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Varanasi court orders ASI survey of Gyanvapi mosque adjacent to Kashi Vishwanath temple

Form 5-member panel, with two persons from minority community, for the task, it directs ASI. Sunni Central Waqf Board to challenge order

A local court in Varanasi on Thursday directed the Archaeological Survey of India to conduct a survey of the Gyanvapi Mosque compound adjacent to the Kashi Vishwanath Temple to find out whether it was a “superimposition, alteration or addition or there is structural overlapping of any kind, with or over, any other religious structure”.

The U.P. Sunni Central Waqf Board said it would challenge the order in the Allahabad High Court, terming it ‘unwarranted’.

The court also directed the DG of the ASI to constitute a five-member committee of experts and those well versed in science of archaeology, two out of whom should preferably belong to the minority community.

The committee would “trace as to whether any Hindu temple ever existed before the mosque in question was built or superimposed or added upon at the disputed site,” said senior civil judge fast track court Ashutosh Tiwari in his order seen by The Hindu.

The court said the committee would be entitled to enter every portion of the religious structure situated at the disputed site but shall first resort to only Ground Penetrating Radar or Geo-Radiology System or both to satisfy itself whether any excavation or extraction work is needed at any portion of the religious structure.

If excavation or extraction is to be done at any portion of the structure, it should be first done by trial trench method vertically and that too at a very small scale and not more than four square feet at a time, the court said.

The order came on a petition demanding the restoration of the land on which the mosque stands to the Hindus claiming that Mughal Emperor Aurangzeb had pulled down parts of the old Kashi Vishwanath Temple to build the mosque.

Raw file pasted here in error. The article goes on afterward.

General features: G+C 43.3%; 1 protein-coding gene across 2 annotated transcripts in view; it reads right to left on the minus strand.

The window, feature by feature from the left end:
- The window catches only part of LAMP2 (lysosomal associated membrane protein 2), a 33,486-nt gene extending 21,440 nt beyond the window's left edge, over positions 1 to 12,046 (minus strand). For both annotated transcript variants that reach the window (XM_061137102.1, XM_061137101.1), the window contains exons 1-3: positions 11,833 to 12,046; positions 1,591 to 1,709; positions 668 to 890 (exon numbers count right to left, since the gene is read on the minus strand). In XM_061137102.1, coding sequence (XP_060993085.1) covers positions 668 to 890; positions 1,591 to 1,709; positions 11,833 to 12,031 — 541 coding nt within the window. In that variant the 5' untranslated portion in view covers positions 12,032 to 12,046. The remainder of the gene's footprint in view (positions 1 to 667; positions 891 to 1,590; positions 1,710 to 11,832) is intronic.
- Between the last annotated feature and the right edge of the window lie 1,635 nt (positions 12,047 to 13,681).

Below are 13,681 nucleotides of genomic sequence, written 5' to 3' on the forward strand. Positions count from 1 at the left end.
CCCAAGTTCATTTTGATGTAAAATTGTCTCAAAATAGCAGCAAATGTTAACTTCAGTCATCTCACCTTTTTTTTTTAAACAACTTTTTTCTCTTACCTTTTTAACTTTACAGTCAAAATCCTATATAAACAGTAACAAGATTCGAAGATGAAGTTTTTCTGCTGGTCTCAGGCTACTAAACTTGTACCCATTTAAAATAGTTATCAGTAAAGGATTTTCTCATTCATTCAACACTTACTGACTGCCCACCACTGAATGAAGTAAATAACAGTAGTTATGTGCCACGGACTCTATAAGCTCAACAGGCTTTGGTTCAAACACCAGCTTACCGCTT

The DG of the ASI is directed to get a comprehensive archaeological physical survey be done of the entire settlement plot no 9130 located at Mauja Shahar Khas, Pargana Dehat Amanat, including the Naubat Khana of the northern gate of the Gyanvapi compound and the house towards the northern gate of the naubatkhana, the court said.

“The prime purpose of the archaeological survey shall be to find out as to whether the religious structure standing at present at the disputed site is a superimposition, alteration or addition or there is structural overlapping of any kind, with or over, any other religious structure,” the judge said.

The committee has also been tasked to prepare a comprehensive documentation along with the drawing, plan, elevation site map with precise breadth and width of the disputed site marked with hatched lines in the plaint map.

The court also asked the ASI to appoint an expert as an observer for the committee, preferably a scholarly personality and established academician of any central university.

The cost and expenses of the entire survey would be borne by the ASI.

Sayid Yasin, joint secretary of the Anjuma Intejamia Masajid, caretaker of the masjid, was disappointed with the order. “We had hoped that after the Babri Masjid case, now there would be peace. But it seems like the courts and those in power do not want that,” he told The Hindu.

Sunni Central Waqf Board chairperson Zufar Faruqi said: “Our understanding is clear that this case is barred by the Places of Worship (Special Provisions) Act, 1991. The Places of Worship Act was upheld by a 5-judge Constitution Bench of the Supreme Court in the Ayodhya judgment. The status of Gyanvapi Masjid is, as such, beyond question.

“Even otherwise, we can say as per legal advice that the order of survey is questionable because technical evidence can only supplement certain foundational facts.”

No evidence has been produced before the court that suggests that there was a prior existing temple at the site of the mosque, he said.

Even in the Ayodhya judgment, the ASI excavation was ultimately of no use, he said. “The ASI did not find proof that the Babri Masjid was built upon demolition of a temple,” he said.

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